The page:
Gypsy Moth

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The Gypsy Moth is a non-native insect that has been established in Ontario since 1969. Originally from Europe, the gypsy moth is not native to Canada, but has been found here for over 100 years. They attack over 300 different native and ornamental trees and shrubs.


The life cycle of the gypsy moth has 4 distinct stages: egg, larva or caterpillar, pupa, and adult. The caterpillars grow to be more than six-centimetres long and are easily identified by their bristles and a double row of blue and red dots down their backs. A single caterpillar can devour a square metre of foliage before it pupates and hatches into a small greyish-brown moth later in the summer.




The gypsy moth larvae (caterpillar) feed on the leaves of many deciduous tree species including oak, poplar and white birch. The caterpillars can consume a significant amount of foliage, leaving tree canopies sparse. The insect can also drop a considerable quantity of frass (caterpillar droppings). This can be a nuisance to forest users and to residential property owners that have treed properties.



Severe feeding and subsequent defoliation does stress trees, however most healthy trees will not be impacted by the insect unless severely defoliated over several consecutive years. Infestations are cyclical with outbreaks generally occurring every 7-10 years. The most recent outbreak in 2008 was much less severe than previous outbreaks recorded in 1985, 1991 and 2002.



The City of Quinte West is asking for the public's help in identifying areas where there are infestations. Residents are encouraged to use the map (found below) to pinpoint the exact location.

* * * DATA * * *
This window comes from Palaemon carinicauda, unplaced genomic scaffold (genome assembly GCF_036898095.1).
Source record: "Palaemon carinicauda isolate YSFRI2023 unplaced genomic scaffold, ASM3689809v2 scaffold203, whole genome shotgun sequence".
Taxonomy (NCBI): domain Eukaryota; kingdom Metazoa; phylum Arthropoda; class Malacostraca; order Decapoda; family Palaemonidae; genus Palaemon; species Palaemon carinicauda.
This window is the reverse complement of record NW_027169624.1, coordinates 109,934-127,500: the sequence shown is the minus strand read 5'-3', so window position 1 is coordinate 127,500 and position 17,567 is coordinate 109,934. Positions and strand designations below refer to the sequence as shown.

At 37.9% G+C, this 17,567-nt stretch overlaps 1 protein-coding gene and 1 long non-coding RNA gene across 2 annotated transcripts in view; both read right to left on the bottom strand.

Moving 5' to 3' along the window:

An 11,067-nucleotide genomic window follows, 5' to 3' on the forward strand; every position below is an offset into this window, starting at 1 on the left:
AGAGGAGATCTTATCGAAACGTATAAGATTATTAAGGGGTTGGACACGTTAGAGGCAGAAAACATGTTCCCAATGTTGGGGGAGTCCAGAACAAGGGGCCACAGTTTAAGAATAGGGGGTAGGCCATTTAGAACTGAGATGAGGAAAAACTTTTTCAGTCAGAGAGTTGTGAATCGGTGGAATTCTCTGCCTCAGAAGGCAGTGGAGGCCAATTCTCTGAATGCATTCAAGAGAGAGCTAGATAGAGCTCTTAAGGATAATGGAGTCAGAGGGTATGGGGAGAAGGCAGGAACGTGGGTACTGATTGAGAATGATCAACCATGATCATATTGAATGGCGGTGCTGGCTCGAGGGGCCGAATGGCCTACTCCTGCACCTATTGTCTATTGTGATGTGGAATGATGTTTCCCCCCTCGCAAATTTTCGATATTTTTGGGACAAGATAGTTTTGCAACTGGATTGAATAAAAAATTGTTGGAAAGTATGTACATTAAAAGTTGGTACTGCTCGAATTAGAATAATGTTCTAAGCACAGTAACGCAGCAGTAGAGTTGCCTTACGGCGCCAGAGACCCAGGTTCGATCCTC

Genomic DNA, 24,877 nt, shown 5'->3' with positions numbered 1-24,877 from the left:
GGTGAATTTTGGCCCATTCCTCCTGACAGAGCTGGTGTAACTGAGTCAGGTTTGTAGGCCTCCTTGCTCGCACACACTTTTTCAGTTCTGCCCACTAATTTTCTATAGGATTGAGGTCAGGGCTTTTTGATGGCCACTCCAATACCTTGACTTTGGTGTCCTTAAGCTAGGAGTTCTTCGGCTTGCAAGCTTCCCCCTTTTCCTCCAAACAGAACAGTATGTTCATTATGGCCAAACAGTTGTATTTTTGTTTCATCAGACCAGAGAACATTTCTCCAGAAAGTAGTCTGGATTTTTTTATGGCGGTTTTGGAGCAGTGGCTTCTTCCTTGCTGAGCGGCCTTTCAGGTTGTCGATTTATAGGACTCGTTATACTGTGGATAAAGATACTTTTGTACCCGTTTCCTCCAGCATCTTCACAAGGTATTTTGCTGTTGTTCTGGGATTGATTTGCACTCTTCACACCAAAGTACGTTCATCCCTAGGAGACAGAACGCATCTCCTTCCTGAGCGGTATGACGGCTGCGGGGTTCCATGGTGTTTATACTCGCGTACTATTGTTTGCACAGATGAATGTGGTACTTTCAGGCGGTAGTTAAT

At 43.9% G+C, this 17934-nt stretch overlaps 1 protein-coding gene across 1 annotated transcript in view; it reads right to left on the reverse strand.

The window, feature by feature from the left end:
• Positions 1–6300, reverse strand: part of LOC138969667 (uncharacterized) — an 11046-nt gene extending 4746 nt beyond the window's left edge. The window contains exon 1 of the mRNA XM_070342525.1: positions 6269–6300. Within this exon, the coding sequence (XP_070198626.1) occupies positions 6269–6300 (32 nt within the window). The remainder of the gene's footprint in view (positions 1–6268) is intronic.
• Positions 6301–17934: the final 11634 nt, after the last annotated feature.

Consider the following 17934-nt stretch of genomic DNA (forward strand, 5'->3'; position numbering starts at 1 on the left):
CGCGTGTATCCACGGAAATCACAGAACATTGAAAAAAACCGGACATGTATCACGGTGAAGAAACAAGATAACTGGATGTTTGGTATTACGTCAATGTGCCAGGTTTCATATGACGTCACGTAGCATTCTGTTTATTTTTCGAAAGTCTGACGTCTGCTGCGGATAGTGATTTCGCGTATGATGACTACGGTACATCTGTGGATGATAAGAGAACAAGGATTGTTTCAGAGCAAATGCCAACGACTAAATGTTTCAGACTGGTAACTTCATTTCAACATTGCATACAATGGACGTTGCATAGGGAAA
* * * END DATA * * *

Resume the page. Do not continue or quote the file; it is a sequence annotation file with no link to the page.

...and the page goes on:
The Gypsy Moth is a non-native insect that has been established in Ontario since 1969. Originally from Europe, the gypsy moth is not native to Canada, but has been found here for over 100 years. They attack over 300 different native and ornamental trees and shrubs.


The life cycle of the gypsy moth has 4 distinct stages: egg, larva or caterpillar, pupa, and adult. The caterpillars grow to be more than six-centimetres long and are easily identified by their bristles and a double row of blue and red dots down their backs. A single caterpillar can devour a square metre of foliage before it pupates and hatches into a small greyish-brown moth later in the summer.




The gypsy moth larvae (caterpillar) feed on the leaves of many deciduous tree species including oak, poplar and white birch. The caterpillars can consume a significant amount of foliage, leaving tree canopies sparse. The insect can also drop a considerable quantity of frass (caterpillar droppings). This can be a nuisance to forest users and to residential property owners that have treed properties.



Severe feeding and subsequent defoliation does stress trees, however most healthy trees will not be impacted by the insect unless severely defoliated over several consecutive years. Infestations are cyclical with outbreaks generally occurring every 7-10 years. The most recent outbreak in 2008 was much less severe than previous outbreaks recorded in 1985, 1991 and 2002.



The City of Quinte West is asking for the public's help in identifying areas where there are infestations. Residents are encouraged to use the map (found below) to pinpoint the exact location.


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Gypsy Moth Infestations

11 months